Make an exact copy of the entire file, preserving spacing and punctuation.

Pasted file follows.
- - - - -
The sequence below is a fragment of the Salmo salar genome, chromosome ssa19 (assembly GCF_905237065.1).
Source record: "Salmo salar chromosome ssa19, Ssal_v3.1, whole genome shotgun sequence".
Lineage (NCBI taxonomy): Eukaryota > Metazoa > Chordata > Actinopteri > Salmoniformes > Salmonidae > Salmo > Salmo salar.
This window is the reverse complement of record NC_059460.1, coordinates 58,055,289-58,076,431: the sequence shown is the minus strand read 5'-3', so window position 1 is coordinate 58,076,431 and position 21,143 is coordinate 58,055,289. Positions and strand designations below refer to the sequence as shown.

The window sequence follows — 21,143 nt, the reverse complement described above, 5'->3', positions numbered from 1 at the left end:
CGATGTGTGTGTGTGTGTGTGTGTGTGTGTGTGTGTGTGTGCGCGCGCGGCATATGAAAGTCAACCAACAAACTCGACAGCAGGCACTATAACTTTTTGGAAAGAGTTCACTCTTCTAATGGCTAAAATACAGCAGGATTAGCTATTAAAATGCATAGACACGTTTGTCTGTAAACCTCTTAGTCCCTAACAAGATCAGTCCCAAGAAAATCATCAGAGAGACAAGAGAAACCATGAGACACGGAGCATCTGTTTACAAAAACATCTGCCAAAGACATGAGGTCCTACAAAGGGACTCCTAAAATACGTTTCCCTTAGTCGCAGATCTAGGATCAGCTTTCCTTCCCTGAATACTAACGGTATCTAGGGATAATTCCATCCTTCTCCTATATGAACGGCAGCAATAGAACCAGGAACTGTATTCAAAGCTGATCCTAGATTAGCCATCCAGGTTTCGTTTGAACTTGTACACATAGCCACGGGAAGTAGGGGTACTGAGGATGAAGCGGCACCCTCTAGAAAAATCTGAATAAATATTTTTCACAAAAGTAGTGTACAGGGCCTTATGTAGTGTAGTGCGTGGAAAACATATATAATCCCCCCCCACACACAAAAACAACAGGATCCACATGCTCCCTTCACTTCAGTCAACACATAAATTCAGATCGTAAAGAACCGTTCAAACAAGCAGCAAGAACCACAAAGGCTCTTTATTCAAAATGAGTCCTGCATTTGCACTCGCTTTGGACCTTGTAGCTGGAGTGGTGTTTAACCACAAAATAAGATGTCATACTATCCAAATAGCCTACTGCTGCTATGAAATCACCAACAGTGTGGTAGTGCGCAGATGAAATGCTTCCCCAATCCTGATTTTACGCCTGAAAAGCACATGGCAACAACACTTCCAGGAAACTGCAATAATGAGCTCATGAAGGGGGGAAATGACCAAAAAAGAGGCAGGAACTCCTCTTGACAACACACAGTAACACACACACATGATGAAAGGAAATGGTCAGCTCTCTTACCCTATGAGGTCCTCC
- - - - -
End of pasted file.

The sequence below is a fragment of the Salmo salar genome, chromosome ssa19 (assembly GCF_905237065.1).
Source record: "Salmo salar chromosome ssa19, Ssal_v3.1, whole genome shotgun sequence".
Lineage (NCBI taxonomy): Eukaryota > Metazoa > Chordata > Actinopteri > Salmoniformes > Salmonidae > Salmo > Salmo salar.
This window is the reverse complement of record NC_059460.1, coordinates 58,055,289-58,076,431: the sequence shown is the minus strand read 5'-3', so window position 1 is coordinate 58,076,431 and position 21,143 is coordinate 58,055,289. Positions and strand designations below refer to the sequence as shown.

The window sequence follows — 21,143 nt, the reverse complement described above, 5'->3', positions numbered from 1 at the left end:
CGATGTGTGTGTGTGTGTGTGTGTGTGTGTGTGTGTGTGTGCGCGCGCGGCATATGAAAGTCAACCAACAAACTCGACAGCAGGCACTATAACTTTTTGGAAAGAGTTCACTCTTCTAATGGCTAAAATACAGCAGGATTAGCTATTAAAATGCATAGACACGTTTGTCTGTAAACCTCTTAGTCCCTAACAAGATCAGTCCCAAGAAAATCATCAGAGAGACAAGAGAAACCATGAGACACGGAGCATCTGTTTACAAAAACATCTGCCAAAGACATGAGGTCCTACAAAGGGACTCCTAAAATACGTTTCCCTTAGTCGCAGATCTAGGATCAGCTTTCCTTCCCTGAATACTAACGGTATCTAGGGATAATTCCATCCTTCTCCTATATGAACGGCAGCAATAGAACCAGGAACTGTATTCAAAGCTGATCCTAGATTAGCCATCCAGGTTTCGTTTGAACTTGTACACATAGCCACGGGAAGTAGGGGTACTGAGGATGAAGCGGCACCCTCTAGAAAAATCTGAATAAATATTTTTCACAAAAGTAGTGTACAGGGCCTTATGTAGTGTAGTGCGTGGAAAACATATATAATCCCCCCCCACACACAAAAACAACAGGATCCACATGCTCCCTTCACTTCAGTCAACACATAAATTCAGATCGTAAAGAACCGTTCAAACAAGCAGCAAGAACCACAAAGGCTCTTTATTCAAAATGAGTCCTGCATTTGCACTCGCTTTGGACCTTGTAGCTGGAGTGGTGTTTAACCACAAAATAAGATGTCATACTATCCAAATAGCCTACTGCTGCTATGAAATCACCAACAGTGTGGTAGTGCGCAGATGAAATGCTTCCCCAATCCTGATTTTACGCCTGAAAAGCACATGGCAACAACACTTCCAGGAAACTGCAATAATGAGCTCATGAAGGGGGGAAATGACCAAAAAAGAGGCAGGAACTCCTCTTGACAACACACAGTAACACACACACATGATGAAAGGAAATGGTCAGCTCTCTTACCCTATGAGGTCCTCC